(ETX Daily Up) – It’s a fact: Christianity is no longer popular with people under 35. Faced with this observation, publishers in the religious sector are innovating by offering books on faith that are more up-to-date. The goal: to evangelize young people dechristianized, but still in search of spirituality.
For several years now, Christianity has seemed to question the place it occupies in our societies. Should it adapt to follow the evolution of the contemporary world or withdraw, at the risk of alienating (even more) the younger generations? Christian and Catholic publishing houses choose the first option. They hope to make a remarkable comeback this fall thanks to a series of forthcoming books that offer a new way of living the Christian faith.
“Called Out” by E. Carrington Heath (Westminster John Knox Press) is one of them. This book addresses themes such as coming out, family and religious trauma in order to guide LGBTQ+ Christians in the exercise of their faith. Although this subject has given rise to enormous tension within the Church, it has been particularly topical since the election of Pope Francis in March 2013. The sovereign pontiff has repeatedly affirmed his support for the LGBTQ+ communityeven if it remains in accordance with the Catholic tradition, which considers marriage as the union between a man and a woman with a view to procreation.
Whatever the Vatican thinks, publisher Jessica Miller Kelley believes that we should expect to see more and more religious works addressed to LGBTQ + believers in bookstores. “Devotional and spiritual books that target this audience will multiply in the future,” she told The Publishers Weekly.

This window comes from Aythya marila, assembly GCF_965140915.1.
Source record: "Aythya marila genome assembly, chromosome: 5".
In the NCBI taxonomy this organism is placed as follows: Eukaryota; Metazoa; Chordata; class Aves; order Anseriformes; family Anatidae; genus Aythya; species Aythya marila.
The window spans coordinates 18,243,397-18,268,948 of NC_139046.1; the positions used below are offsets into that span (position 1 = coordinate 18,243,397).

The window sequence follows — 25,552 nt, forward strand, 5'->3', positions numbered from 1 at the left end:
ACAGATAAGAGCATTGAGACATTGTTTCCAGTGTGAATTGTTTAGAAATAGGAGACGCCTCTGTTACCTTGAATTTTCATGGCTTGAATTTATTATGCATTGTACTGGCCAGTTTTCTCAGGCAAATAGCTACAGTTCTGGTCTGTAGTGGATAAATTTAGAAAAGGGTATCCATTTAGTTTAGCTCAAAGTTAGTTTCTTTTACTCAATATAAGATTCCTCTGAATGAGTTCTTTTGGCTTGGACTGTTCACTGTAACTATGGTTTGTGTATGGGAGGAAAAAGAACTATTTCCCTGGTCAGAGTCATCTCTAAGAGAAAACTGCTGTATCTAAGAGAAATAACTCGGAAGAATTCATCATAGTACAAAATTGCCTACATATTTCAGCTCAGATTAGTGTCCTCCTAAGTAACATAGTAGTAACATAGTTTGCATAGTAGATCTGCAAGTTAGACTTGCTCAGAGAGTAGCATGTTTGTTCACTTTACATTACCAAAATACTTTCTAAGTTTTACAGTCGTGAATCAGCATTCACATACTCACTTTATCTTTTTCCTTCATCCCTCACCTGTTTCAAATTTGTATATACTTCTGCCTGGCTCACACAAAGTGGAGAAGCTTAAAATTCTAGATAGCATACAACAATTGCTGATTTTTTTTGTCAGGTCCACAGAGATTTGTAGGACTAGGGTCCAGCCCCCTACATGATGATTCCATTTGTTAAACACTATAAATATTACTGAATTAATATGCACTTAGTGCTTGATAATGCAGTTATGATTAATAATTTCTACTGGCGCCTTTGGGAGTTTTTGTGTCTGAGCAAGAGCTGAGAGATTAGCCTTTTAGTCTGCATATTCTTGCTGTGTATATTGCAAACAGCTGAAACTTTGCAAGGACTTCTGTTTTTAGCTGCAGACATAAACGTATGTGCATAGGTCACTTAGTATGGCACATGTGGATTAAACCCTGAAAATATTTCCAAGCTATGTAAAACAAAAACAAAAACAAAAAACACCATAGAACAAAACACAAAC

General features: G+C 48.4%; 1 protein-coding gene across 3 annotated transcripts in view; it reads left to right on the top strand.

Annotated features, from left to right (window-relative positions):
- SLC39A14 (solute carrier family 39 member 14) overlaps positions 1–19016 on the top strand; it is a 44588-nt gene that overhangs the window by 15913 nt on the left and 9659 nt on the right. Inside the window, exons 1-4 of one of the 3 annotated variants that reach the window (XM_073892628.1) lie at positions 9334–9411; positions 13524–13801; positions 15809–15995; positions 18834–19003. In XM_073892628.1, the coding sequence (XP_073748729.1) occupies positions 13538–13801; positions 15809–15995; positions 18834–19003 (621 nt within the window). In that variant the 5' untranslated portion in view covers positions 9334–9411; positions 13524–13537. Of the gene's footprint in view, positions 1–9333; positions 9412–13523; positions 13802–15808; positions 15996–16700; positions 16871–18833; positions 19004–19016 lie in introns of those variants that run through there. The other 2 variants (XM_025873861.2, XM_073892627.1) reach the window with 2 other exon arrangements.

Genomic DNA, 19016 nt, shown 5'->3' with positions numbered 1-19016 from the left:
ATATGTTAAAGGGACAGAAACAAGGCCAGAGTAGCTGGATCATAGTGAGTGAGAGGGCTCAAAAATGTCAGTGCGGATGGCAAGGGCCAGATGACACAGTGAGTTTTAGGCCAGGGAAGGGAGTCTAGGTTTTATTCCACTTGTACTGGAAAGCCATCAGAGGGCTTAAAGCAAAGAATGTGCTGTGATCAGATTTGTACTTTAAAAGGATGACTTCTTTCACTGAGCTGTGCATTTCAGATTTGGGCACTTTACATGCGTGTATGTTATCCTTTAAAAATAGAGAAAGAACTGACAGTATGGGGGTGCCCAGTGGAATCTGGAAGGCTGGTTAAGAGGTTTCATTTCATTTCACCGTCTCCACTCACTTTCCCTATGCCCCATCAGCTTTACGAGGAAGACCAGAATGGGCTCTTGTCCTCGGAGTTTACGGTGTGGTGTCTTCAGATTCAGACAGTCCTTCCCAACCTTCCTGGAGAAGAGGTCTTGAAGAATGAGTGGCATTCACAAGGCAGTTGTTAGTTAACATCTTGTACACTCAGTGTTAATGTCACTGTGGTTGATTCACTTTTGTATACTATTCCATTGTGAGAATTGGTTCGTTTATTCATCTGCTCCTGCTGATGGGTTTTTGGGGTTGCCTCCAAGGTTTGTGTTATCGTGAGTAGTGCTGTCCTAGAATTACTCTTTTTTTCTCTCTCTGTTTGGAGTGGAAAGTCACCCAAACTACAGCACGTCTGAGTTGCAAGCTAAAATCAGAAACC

Religion in the Age of Social Media
Another trend in religious publishing: titles that combine spirituality and personal development. It must be said that the Covid-19 pandemic has pushed many faithful, deprived of religious ceremonies for many months, to turn to a more intimate practice of their faith. Devotional books such as “Liturgies for Hope: Sixty Prayers for the Highs, Lows, and Everything in Between” (WaterBrook) and “Seasons of Waiting: 52 Devotions” (Tyndale House Publishers) accompany them on this inner journey, while helping to overcome the difficult moments of everyday life.
The first, by Elizabeth Moore and Audrey Elledge, is aimed particularly at people prone to burnout, anxiety or stress—very symptomatic ailments of our time. It features “60 contemporary and comforting liturgies” that shrug off the “hustle and bustle of modern life” and will guide them in prayer, according to publisher WaterBrook. The second was written by Barb Hill, an American trauma therapist. She talks about the virtues of waiting under the prism of spirituality and mental well-being. All this, accompanied by illustrations in very “millennial-friendly” pastel tones.
Reagan Rose reconciles productivity and Christianity in his first book “Redeeming Productivity” (Moody Publishers). The writer and Bible scholar reflects on some of the precepts he discusses in his newsletter, podcast and YouTube channel. “We often feel overworked, overwhelmed, defeated and discouraged. The world tells us to be productive in order to get the most out of this life. The Bible says to be productive in order to earn more in our next life,” says Reagan Rose in his new book.
While Christian publishing houses rely on boldness to arouse a renewed interest in religion among younger generations, they also rely on recognized writers to meet their need for spirituality. Thus we find, at Thomas Nelson editions, “Resilient Hope” by the author of bestsellers Christine Caine. Morgan Harper Nichols, an artist-poet with 1.9 million subscribers on Instagram, will soon publish a book with the evocative title: “You Are Only Just Beginning: Lessons for the Journey Ahead” (Zondervan). Also highly anticipated is best-selling author and former professional football player Tim Tebow’s first devotional book, “Mission Possible One-Year Devotional” (WaterBrook). Something to give food for thought to young people likely to be interested in religion.